|Guest blog by 16 year old Maddie Lopez|
It was the beginning of the second semester, and we all had just gotten back from Christmas break. I sat there in my fourth period class – U.S. History. It was the worst class to have in the middle of the day, especially with the teacher I ended up with. It was hard to focus because my brain was still in “break mode”, and it keeps wandering from one random topic to the next.
Suddenly, breaking my spontaneous train of thought, my teacher announced that we would be continuing the section on the Civil Rights Movement. I had never been truly interested much in the distant occurrences from hundreds and hundreds of years ago, but Civil Rights was recent, within the past century. He had my full attention.
The movie commenced, and my attention was grasped instantly. The whole time I was paralleling it with modern day injustices, and it made the movie much more interesting. The footage being shown on the screen was astounding, and it was extremely difficult to believe what I was seeing. It was weird – I couldn’t think of a time that I had ever voluntarily wanted to learn anything in my history class before.
The images flashed by, as we all watched Martin Luther King Jr campaign for nonviolent tactics in achieving equal rights for those within the black community. I observed as justice became a mere word in the vocabulary of a society that refused to protect the most basic rights of its own citizens. I was torn apart as I watched helplessly as stubborn governors would not allow peaceful marches to take place, as brutal policemen unleashed their dogs on black citizens, and as merciless firemen aimed high-pressure fire hoses at harmless protesters.
I could not look away, even though my heart was crying out for someone to make it all stop. I felt the beat of my heart pounding inside my chest, something I thought only happened to characters in dramatically written novels. You may ask me, why is it that big of a deal? The black community got their equal rights, and it’s not like it is happening anymore… right? Well yes, that is true. However, my heart is broken over a different injustice.
My heart is broken over another injustice, a violent encroachment on the rights of our unborn children, here in America and throughout the world. Each day, more than 3,000 children are barbarically ripped or burned from the comfort of their mother’s nurturing womb, and thrown in the trash. The most precious of all gifts is being treated like worthless garbage. And to be honest, I am fed up. I remember my teacher said something that really struck me. It was along the lines of, “Well, this was not even that long ago. Aren’t you glad that this is not happening in our world today?” I couldn’t help but disagree. The inconsistencies that have popped up in classroom conversations never cease to amaze me.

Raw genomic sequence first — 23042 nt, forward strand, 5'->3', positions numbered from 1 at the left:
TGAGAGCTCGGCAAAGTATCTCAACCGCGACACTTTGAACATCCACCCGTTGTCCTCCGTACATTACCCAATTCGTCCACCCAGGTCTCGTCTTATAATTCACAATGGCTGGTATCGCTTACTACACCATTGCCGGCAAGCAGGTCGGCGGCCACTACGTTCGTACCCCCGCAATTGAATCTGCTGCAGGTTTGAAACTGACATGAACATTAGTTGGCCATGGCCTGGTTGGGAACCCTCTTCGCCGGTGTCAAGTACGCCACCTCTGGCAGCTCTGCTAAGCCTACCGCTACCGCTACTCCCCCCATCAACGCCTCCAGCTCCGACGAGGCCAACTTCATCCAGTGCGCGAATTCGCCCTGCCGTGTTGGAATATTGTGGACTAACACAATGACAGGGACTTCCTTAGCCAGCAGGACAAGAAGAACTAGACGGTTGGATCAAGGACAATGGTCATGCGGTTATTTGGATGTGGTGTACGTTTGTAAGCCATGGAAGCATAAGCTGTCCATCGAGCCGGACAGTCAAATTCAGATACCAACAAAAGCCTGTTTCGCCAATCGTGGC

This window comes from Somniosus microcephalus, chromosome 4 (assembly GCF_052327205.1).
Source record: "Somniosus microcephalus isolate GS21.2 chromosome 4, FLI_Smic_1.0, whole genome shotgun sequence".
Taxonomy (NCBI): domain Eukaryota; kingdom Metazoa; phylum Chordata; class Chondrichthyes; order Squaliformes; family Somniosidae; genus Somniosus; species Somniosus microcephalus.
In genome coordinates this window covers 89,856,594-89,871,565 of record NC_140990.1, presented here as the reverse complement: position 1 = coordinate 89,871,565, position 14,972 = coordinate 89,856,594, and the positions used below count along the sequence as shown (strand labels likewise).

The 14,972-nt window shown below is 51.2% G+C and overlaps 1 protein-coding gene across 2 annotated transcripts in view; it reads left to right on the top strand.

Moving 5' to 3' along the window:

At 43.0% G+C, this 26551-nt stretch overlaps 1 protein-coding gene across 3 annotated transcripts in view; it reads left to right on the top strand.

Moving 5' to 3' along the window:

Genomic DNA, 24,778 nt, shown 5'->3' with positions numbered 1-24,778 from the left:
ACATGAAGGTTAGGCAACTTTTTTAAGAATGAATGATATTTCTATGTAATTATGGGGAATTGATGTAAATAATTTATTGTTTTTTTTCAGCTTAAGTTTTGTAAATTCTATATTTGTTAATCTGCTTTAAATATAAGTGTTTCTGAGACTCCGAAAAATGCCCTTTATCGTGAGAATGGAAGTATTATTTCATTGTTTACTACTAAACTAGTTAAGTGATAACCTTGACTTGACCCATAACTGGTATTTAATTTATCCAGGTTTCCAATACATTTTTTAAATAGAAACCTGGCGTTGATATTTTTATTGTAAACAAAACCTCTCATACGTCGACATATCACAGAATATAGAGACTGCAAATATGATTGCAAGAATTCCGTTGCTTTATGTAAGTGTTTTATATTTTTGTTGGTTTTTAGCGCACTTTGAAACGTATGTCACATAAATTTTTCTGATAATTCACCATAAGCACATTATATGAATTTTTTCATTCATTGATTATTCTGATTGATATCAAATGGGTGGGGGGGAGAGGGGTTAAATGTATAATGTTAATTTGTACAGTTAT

While watching the Civil Rights activists lobby for their basic, inalienable rights, I paralleled it with the work the pro-life movement has been doing. I asked the same questions: how could anyone do this? How can they be so ignorant of what they are inflicting upon these people? The abolition of slavery was inevitable, as was the end of segregation. We look at the segregation of whites and blacks as something so strange, and so obviously wrong. One day, will this also be true of abortion? When will our culture open its eyes?
Sitting there, I felt an anger swell up inside of me, ripping me to pieces. However, that anger that I feel over this is not uncontrollable, but a righteous anger, a deep unquenchable fire, converted into an undeniable passion to bring about a change in what our culture accepts as “normal”. The anger I feel is a rage against injustice, just as Jesus was righteously angry with the merchants who had turned the temple, into a marketplace. They had disrespected a place of worship, and cheapened the value of a place that deserved that utmost respect.
I left class that day with a renewed passion. I know that the abortion industry is bent on destroying the life of the most innocent and vulnerable among us, violating the dignity of all people. I learned, as Dr. King put it, that “Injustice anywhere is a threat to justice everywhere.” The brutal act of abortion, this plague upon our society, has claimed 50 million lives too many, and I call upon anyone and everyone to take a stand for your unborn brothers and sisters. If not for them, then do it for the women who are exploited, because in a time of need, they felt abandoned and alone.
Pope Benedict XVI once wrote, “Each of us has a mission, each of us is called to change the world, to work for a culture forged by love and respect for the dignity of each human person.” Do not be afraid to put yourself out there, to go do something to help stop the atrocity of abortion. You may feel you are too young, too quiet, too old, too weak, too shy or even too short, but God does not care! He calls the weak and the unequipped, so that He can make them strong, and so that He can prepare them for the battle.
Do not let your heart be hardened, but let your heart break over the pain caused to the families of this nation. Keep that desire, and hold on to that passion, because it is not the dry information or statistics that will change the hearts of the people (although I will not overlook it as a potential possibility), but it is your love and compassion for them. The great part is, you are capable of love and compassion; therefore you can change hearts, and that is what makes all the difference. Christ is waiting for you to answer the call. What are you waiting for?